That’s a convenient explanation, I suppose. But who’s to tell whether Thomas non-Bridges would have spoken up in the comment section if there were an AUFS post denouncing the scourge of child molestation before all this happened? We quickly run into the realm of stupid when we try to make accusations like this, which we can’t at all substantiate. I mean, you’re free to critique “all these” people if you want to, and I don’t disagree with your general sentiment here. But (and I use the “but” without losing any sleep), I also don’t see exactly what sort of thing this accomplishes other than conflating judgments with assumptions and pretending it all squares.

    I mean, Thomas non-Bridges says we’re posturing towards a condemnation of the priests now but neglecting the school teachers. You’re saying that Thomas is posturing towards a condemnation of the priests now but he neglected the problem before all this happened. It all sounds pretty much the same to me.

  8. It’s not about Thomas non-Bridges as an individual for me. Maybe he was one of the foremost advocates for wiping out child abuse in the history of the world — if so, I’m sorry.

    What I’m more interested in is the talking points as such, and the talking points definitely are opportunistic. Where, for example, was the papal encyclical denouncing the horror of systemic child abuse in all our major institutions (schools, even the family itself)? Only when the Catholic Church is revealed to have a systemic problem with child abuse, which implicates even the pope himself, are we suddenly asked to confront that horror.

    And no matter what the individual motivations are when people parrot talking points, the talking points as a discourse are bigger than that particular individual or the sum of the individuals parroting them — just like (one could argue) that the discourse surrounding abortion winds up scapegoating women’s sexuality even though many of the individuals who take part in that discourse are unambiguously sincerely motivated by their concern for the unborn.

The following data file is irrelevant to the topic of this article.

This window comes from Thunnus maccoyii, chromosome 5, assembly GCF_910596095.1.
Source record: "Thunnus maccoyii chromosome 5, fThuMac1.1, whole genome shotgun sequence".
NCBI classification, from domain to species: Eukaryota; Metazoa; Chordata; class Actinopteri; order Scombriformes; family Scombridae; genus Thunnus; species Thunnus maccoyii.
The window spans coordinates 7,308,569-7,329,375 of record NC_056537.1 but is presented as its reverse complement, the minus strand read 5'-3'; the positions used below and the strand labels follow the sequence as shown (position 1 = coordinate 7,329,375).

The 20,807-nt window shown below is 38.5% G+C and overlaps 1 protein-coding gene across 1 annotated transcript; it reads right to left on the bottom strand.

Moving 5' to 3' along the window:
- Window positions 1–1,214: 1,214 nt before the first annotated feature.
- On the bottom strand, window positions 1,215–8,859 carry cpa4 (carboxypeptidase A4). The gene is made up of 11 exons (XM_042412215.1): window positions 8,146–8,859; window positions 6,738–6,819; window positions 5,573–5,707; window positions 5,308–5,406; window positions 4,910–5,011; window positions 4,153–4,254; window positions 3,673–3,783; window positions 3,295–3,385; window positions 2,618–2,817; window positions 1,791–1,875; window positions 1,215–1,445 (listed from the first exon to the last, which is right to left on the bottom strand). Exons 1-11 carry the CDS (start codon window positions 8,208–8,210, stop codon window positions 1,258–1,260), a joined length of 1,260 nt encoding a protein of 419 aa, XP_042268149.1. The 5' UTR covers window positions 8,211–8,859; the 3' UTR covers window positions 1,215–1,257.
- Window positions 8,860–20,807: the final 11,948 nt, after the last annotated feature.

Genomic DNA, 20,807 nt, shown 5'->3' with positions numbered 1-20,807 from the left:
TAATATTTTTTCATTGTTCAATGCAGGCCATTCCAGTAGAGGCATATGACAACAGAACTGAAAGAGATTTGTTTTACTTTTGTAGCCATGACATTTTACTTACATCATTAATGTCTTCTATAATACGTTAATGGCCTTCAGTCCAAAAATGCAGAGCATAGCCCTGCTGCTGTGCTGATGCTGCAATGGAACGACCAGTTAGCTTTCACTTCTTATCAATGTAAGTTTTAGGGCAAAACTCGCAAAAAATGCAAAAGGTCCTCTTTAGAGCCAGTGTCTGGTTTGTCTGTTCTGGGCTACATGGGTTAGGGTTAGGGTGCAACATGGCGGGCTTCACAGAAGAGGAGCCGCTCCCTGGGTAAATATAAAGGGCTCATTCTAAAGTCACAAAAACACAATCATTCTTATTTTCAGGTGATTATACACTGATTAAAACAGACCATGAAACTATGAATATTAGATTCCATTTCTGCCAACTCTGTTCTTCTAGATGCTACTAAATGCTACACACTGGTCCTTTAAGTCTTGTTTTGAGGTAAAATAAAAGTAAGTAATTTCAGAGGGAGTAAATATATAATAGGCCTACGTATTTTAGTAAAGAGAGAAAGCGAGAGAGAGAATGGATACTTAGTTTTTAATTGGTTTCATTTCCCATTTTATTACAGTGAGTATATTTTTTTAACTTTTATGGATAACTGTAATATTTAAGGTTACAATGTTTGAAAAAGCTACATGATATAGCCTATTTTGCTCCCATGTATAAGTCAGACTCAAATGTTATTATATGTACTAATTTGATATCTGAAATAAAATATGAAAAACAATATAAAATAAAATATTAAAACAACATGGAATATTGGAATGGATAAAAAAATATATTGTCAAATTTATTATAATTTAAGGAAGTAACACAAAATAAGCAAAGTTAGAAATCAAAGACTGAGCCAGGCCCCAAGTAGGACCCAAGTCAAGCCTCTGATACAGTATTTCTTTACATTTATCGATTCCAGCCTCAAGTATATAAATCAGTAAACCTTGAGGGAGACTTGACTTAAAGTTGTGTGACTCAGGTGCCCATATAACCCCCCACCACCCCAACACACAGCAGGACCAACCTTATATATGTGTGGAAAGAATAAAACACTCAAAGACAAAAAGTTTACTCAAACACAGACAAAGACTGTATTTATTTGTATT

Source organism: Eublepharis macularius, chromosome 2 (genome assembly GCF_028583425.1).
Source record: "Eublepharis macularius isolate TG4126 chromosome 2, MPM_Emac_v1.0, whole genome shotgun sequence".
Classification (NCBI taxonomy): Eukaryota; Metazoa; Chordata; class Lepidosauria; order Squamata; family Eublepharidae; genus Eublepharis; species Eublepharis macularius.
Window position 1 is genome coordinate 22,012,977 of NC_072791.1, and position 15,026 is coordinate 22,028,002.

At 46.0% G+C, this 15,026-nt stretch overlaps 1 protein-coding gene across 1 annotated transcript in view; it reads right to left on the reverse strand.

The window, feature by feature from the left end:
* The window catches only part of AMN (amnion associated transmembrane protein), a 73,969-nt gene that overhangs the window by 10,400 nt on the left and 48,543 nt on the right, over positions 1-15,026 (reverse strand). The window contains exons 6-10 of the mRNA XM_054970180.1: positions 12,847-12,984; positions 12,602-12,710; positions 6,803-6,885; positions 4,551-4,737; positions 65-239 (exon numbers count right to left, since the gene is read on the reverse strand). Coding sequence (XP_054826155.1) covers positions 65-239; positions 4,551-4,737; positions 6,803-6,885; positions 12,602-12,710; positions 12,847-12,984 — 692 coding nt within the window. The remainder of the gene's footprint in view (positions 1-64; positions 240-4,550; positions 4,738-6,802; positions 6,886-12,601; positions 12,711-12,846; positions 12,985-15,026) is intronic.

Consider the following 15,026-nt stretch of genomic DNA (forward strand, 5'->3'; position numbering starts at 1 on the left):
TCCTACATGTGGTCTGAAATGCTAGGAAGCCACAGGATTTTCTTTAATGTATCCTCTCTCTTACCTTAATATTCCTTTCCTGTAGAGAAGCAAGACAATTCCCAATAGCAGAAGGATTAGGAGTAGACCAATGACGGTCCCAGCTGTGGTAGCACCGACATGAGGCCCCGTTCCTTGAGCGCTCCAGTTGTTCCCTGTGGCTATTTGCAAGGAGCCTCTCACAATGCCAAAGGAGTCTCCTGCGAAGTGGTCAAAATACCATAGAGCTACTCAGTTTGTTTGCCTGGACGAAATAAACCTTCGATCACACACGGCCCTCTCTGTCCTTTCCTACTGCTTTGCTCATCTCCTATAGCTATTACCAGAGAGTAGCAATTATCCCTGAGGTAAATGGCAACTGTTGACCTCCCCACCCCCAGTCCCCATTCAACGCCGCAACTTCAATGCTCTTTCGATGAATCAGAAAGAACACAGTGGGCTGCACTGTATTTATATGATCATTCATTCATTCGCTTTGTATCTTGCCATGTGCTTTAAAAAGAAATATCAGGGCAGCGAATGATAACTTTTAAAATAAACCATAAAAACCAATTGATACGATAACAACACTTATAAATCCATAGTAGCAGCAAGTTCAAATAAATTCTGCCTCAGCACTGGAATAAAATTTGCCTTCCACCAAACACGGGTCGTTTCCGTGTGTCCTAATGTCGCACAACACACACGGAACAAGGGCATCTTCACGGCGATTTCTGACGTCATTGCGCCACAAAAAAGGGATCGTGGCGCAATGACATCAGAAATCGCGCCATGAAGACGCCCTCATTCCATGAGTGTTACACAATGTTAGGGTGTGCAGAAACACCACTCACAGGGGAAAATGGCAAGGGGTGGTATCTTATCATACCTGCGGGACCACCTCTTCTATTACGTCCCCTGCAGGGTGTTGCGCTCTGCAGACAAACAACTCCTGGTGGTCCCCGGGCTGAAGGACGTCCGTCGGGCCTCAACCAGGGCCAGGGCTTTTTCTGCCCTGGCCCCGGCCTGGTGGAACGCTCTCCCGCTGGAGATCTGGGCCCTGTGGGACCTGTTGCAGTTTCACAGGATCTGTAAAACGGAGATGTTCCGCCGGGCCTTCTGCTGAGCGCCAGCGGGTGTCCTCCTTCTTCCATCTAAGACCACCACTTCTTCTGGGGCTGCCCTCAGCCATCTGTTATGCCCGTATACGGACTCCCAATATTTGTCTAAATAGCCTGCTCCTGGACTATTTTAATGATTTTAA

Is it opportunistic of me to point out that the talking points are opportunistic? Does that make me “the same”? I guess, but what am I gaining? What am I distracting from? Do I have some kind of institution that I’m developing talking points for?

  9. Wow, people are insane cowards, passively aggressively sounding off when it comes to the comment policy, as if every other blog online doesn’t review comments either before or after they are posted. Live in the real world!

  10. And just when the “but” strategy seemed the peak of pathetic insanity:

    “A senior Vatican priest speaking at a Good Friday service compared the uproar over sexual abuse scandals in the Catholic Church … to the persecution of the Jews”